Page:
Carillion says it will take advantage of “favourable conditions” in the market to issue £170m of senior unsecured convertible bonds, which will be used to repay borrowing and fund acquisitions.
Under the bonds, debt will be transferred from Carillion to its bondholders. Over this time, bondholders will earn interest on the debt that they hold as part of the deal.
The bonds, which will be issued by Jersey-based Carillion Finance on 19 December, can be converted into ordinary shares in the company within five years.
These shares will represent up to around 9.99% of the company’s issued share capital immediately prior to the offering.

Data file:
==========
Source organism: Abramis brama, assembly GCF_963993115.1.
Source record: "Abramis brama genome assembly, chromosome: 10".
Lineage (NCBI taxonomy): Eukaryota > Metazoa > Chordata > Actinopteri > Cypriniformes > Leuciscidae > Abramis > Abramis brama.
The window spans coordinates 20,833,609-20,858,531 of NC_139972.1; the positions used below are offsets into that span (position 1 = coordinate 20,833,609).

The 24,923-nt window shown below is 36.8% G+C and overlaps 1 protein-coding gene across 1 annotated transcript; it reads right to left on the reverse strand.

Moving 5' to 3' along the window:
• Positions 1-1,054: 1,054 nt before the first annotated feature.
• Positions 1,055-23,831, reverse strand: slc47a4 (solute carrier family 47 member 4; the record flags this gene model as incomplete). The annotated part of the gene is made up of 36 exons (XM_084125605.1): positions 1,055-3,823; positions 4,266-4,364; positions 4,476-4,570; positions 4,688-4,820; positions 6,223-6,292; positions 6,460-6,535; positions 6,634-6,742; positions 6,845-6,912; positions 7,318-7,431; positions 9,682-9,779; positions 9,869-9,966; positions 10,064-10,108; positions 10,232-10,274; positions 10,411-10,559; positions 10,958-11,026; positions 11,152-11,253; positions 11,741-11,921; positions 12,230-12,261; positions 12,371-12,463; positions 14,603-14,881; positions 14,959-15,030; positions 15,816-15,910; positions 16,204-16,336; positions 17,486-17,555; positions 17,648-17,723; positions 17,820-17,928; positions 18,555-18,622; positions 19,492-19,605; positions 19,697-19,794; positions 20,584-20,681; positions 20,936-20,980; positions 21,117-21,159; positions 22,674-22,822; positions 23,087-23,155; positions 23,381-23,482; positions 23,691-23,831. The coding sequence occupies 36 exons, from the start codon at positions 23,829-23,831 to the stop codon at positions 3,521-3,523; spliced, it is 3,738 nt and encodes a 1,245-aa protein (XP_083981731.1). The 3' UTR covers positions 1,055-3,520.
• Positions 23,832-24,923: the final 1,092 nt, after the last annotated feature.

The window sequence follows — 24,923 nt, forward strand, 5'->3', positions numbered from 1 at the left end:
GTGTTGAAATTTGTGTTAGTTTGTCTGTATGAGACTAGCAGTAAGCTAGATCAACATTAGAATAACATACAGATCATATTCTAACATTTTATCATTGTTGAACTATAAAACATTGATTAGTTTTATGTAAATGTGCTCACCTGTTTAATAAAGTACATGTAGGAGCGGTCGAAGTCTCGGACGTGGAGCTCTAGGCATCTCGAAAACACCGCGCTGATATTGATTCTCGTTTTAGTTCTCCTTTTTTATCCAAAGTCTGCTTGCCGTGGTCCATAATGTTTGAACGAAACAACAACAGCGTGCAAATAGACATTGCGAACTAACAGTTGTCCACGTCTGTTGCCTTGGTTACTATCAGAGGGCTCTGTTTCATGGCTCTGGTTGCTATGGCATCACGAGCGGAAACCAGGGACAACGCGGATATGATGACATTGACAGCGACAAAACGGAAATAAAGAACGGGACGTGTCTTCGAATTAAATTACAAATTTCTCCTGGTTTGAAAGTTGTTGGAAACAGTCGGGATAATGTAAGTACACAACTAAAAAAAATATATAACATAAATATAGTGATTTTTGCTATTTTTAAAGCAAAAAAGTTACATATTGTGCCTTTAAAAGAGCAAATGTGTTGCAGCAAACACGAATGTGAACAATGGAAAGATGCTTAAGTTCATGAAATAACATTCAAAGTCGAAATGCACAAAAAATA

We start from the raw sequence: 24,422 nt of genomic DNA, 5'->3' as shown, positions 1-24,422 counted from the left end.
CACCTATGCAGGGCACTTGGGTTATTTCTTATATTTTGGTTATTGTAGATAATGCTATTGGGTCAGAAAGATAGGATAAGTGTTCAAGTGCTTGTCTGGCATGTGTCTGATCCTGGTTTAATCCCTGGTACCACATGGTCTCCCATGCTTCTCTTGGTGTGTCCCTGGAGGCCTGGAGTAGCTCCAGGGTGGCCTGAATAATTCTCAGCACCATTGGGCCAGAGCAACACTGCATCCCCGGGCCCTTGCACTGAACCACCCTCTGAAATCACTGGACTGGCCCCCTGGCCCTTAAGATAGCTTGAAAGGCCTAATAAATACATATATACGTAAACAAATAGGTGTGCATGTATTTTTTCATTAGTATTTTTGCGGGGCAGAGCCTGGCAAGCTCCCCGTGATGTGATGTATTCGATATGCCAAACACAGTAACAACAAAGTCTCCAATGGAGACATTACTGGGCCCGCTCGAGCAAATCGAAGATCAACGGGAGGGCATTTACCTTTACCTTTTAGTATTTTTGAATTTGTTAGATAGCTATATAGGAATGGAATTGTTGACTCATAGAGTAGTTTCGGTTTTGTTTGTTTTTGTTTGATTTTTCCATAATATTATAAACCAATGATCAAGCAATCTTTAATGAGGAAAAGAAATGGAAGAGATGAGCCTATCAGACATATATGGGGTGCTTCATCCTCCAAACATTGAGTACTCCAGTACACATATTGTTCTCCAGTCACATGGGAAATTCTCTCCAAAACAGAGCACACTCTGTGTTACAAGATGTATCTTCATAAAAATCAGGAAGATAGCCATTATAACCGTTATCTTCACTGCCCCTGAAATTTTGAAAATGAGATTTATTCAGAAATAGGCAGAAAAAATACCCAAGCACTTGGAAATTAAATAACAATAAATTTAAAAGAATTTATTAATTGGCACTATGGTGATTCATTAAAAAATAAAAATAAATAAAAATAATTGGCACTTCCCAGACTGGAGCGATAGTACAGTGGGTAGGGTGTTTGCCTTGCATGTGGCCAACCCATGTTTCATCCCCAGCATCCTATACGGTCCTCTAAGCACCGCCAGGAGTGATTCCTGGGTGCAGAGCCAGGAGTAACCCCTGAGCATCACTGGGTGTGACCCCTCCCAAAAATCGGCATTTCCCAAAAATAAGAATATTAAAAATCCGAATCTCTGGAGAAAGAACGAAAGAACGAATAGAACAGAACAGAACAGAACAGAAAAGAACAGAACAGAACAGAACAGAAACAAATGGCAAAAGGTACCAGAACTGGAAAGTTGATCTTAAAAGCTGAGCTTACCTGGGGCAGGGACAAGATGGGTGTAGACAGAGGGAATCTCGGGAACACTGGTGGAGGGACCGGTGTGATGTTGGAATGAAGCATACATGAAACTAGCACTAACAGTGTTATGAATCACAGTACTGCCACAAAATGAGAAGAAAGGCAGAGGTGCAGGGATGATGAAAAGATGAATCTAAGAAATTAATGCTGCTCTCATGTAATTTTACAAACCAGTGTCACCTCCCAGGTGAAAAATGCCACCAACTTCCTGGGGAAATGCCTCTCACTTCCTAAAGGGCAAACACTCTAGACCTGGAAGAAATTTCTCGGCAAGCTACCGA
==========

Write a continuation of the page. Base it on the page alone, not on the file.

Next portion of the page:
Convertible bonds typically have a coupon rate - the interest earnings that the bondholder will receive - lower than that of similar, non-convertible debt bonds.
Consequently, Carillion’s bonds are expected to carry interest payments of 2.5% per annum payable semi-annually in equal instalments.
Funds raised from the sale of the bonds will be used to repay borrowing, as well as funding recent acquisitions and “general corporate activities”.
Carillion said that it “continues to have a robust balance sheet with strong cash flow and net borrowing reducing in line with expectations”.
Its H1 results saw pre-tax profit grow from £64.2m in H1 2013 to £67.5m in H1 2014. Group underlying operating margin grew from 5.1% to 5.5%.
Net borrowing stood at £203.6m, down from £270.8m, while committed borrowing facilities were at £850m, up from £802.5m.
It was also appointed to the £190m Midlands batch of Priority School Building Programme schools by the Education Funding Agency.